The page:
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I would like to keep version in my .net applications and let the .net to manage it. I don't really understand how it works. Is the version number per project ? How .net manages versions? If anyone could please explain it briefly i will be grateful.

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Please elaborate more what you want to do. – Bobby Jan 4 '11 at 15:09
@Bobby: Understand how versioning works in .NET projects. Don't make it too complicated. – Cody Gray Jan 4 '11 at 15:10

3 Answers 3

What I usually do is to keep a SolutionInfo.cs that contains all the attributes that are common for the projects of my solution, for example the version-number. I keep this file in the solution root.

I then link that file into the project (right click the project and Add->Exsiting item... -> Add as link (the little arrow on the add button)).

I then can increment the version number in a single place and it will be updated in all the projects that links that file.

For more information on that for example see:

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+1 nice little trick – bottlenecked Jan 4 '11 at 15:36
+1 good tip, nice article. Thanks! – Ferdinando Santacroce Oct 31 '11 at 14:13

The version number is per-project (.csproj file), so per built .dll or .exe file. The version number is embedded in the .dll or .exe, and can be viewed using (for example) Windows Explorer by right-clicking on the file and selecting Properties.

MSDN contains an explanatory article about how to use AssemblyVersion and AssemblyFileVersion at

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Probably important to mention that the version that shows up in Windows Explorer is the File Version, not the Assembly Version. The File Version is the one that has no functional effect on a .net application. The Assembly Version is the one that actually affects what DLLs load in an application. – Adam Jun 19 '11 at 22:45
Thanks for that article link. I have the 4th atom, Revision number, set to '*' and changing nothing but the debug/release setting and rebuilding, I get a sequence of 19247 19336 19367 which makes me wonder what the heck is going into that. The KB says it will increment by one. Must be the New Math or something?! – fortboise Apr 30 '12 at 17:58

[AssemblyVersion] is a very big deal in .NET. Every type in your program is imprinted with the assembly version, it is part of the type identity. In other words, when the version of your type changes then you should also change the assembly version. This forces all other assemblies that use your type to be recompiled.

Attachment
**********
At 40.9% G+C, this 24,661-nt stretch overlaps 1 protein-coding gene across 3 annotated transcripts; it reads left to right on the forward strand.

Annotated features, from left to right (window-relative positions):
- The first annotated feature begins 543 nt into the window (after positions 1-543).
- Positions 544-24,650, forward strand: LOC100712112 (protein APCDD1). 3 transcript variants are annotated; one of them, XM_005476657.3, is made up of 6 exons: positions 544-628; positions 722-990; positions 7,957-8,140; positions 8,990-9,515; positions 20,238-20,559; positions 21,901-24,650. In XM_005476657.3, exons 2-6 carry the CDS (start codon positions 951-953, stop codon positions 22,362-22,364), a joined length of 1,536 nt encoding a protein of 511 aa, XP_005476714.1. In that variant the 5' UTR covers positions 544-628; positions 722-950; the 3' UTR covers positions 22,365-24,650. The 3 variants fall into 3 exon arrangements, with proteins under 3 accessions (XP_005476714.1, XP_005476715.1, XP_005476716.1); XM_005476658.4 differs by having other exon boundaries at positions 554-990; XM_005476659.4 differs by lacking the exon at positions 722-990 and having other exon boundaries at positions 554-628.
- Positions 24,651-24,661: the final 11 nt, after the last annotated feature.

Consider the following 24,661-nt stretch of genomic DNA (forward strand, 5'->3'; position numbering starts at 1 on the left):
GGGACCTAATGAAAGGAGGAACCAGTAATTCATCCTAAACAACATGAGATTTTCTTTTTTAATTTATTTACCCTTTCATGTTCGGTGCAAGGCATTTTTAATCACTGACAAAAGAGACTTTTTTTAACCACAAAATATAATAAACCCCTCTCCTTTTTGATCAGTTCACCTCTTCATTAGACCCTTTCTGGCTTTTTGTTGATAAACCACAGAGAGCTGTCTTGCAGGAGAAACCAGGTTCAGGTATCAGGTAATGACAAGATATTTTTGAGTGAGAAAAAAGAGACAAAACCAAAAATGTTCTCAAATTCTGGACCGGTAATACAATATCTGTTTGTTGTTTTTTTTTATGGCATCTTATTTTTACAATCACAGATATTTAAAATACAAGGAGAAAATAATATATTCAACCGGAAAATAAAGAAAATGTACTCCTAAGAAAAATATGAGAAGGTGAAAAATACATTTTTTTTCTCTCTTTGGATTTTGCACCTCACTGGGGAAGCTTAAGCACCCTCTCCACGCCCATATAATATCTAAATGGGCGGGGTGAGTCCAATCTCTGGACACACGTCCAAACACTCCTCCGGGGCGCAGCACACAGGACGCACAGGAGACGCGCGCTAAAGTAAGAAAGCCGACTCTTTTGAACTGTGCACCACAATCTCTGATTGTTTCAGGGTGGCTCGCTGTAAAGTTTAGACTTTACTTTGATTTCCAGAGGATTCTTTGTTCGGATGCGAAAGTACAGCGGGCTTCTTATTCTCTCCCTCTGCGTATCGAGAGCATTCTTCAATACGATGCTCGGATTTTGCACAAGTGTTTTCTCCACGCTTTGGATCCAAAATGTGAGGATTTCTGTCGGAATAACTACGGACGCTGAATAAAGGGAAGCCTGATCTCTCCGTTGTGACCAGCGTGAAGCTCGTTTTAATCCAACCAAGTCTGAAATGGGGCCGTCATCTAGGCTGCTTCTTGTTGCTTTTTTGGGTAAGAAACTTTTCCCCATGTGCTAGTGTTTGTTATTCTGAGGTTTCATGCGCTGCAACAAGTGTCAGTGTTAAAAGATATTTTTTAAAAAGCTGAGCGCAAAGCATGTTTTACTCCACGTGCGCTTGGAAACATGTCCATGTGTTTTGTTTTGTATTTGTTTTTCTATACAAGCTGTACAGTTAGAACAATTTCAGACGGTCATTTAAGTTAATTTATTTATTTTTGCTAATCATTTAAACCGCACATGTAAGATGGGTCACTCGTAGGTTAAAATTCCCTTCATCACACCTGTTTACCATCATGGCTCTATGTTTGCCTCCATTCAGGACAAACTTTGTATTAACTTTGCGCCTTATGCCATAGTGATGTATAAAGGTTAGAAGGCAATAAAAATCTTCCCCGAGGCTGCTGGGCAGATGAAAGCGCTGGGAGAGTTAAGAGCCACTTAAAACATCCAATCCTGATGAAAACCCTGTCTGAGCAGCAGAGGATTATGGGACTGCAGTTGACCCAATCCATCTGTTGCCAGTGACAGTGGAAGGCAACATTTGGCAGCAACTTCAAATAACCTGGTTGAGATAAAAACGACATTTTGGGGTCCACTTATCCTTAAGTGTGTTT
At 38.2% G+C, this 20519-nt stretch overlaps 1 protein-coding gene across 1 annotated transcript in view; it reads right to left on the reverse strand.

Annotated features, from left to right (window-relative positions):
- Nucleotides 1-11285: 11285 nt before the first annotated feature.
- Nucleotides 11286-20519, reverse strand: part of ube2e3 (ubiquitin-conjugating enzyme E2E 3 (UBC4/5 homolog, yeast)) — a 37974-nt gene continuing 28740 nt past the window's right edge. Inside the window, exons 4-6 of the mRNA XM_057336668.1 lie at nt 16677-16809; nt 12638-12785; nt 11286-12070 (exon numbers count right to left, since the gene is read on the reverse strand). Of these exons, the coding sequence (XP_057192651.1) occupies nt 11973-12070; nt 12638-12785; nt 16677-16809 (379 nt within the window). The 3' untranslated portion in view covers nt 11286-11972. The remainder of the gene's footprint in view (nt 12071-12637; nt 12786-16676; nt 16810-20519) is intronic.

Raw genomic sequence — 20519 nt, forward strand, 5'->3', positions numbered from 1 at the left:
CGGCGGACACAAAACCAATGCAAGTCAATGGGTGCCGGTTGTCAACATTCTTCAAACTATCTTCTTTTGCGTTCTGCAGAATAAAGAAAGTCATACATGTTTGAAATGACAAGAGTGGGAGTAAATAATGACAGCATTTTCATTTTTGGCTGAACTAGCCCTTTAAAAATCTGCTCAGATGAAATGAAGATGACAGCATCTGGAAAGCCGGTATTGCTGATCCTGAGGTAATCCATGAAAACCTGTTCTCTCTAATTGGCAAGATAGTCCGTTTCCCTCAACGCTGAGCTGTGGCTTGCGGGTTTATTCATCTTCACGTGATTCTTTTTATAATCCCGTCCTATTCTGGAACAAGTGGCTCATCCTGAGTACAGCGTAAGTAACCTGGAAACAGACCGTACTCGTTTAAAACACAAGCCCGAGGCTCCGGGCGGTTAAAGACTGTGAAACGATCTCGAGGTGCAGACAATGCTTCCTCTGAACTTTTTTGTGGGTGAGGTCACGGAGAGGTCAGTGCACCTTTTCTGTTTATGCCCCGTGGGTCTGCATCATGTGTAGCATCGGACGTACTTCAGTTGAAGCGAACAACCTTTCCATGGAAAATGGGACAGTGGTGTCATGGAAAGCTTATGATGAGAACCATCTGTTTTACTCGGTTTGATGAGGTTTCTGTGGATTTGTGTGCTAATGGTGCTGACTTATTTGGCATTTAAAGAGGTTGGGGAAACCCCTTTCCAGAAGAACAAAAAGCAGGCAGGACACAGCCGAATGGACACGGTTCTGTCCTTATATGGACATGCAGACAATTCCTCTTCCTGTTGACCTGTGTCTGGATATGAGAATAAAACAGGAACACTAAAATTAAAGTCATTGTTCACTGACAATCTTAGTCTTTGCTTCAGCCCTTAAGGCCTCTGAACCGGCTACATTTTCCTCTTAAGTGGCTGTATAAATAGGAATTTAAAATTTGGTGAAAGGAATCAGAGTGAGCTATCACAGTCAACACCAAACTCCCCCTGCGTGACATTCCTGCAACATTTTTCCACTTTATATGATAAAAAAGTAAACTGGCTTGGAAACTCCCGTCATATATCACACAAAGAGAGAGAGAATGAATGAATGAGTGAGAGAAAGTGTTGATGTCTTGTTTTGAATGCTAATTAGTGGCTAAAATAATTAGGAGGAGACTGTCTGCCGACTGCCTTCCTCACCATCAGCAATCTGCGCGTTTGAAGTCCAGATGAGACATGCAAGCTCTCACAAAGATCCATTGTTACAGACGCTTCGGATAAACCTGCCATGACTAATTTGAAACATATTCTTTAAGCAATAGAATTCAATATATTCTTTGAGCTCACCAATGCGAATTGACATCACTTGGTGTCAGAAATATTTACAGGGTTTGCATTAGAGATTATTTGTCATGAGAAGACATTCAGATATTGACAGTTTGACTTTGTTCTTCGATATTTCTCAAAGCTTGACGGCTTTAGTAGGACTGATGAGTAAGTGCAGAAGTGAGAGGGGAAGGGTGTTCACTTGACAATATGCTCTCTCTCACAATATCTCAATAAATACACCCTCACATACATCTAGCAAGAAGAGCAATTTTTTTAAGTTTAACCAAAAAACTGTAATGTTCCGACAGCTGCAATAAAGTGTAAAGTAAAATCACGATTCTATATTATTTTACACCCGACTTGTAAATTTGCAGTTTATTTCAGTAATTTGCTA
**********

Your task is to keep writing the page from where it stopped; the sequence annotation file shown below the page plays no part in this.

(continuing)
One thing you can do is to let the build system automatically increment the version. You can't call this 'managing the version' by any stretch of imagination. Because now just rebuilding your assembly, even without making any change in the source code, will make your assembly incompatible with other code that uses the types in that assembly.

Clearly this can only work well if you recompile all the code in your solution.

Well, that's not great unless you like sword fighting. Furthermore, sometimes you want to make a simple bug-fix in your code. The result is an assembly that's still 100% compatible with the original version. And you don't need nor want to recompile everything else that uses it. You just want to send that one assembly to your customer. Clearly that can only work well if you don't let the version increment automatically.

So what you really need is some kind of tool that can magically determine that your source code, the publicly visible part of it, is no longer compatible with a previous version. Or the changes you made to the non-visible part of it are changing the behavior of the code too much to disallow other code that use your types to continue to use it without some changes in their code.

There's only one tool that I know of that can do this, the one we have between our ears.

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protected by Will Jan 5 '11 at 17:21

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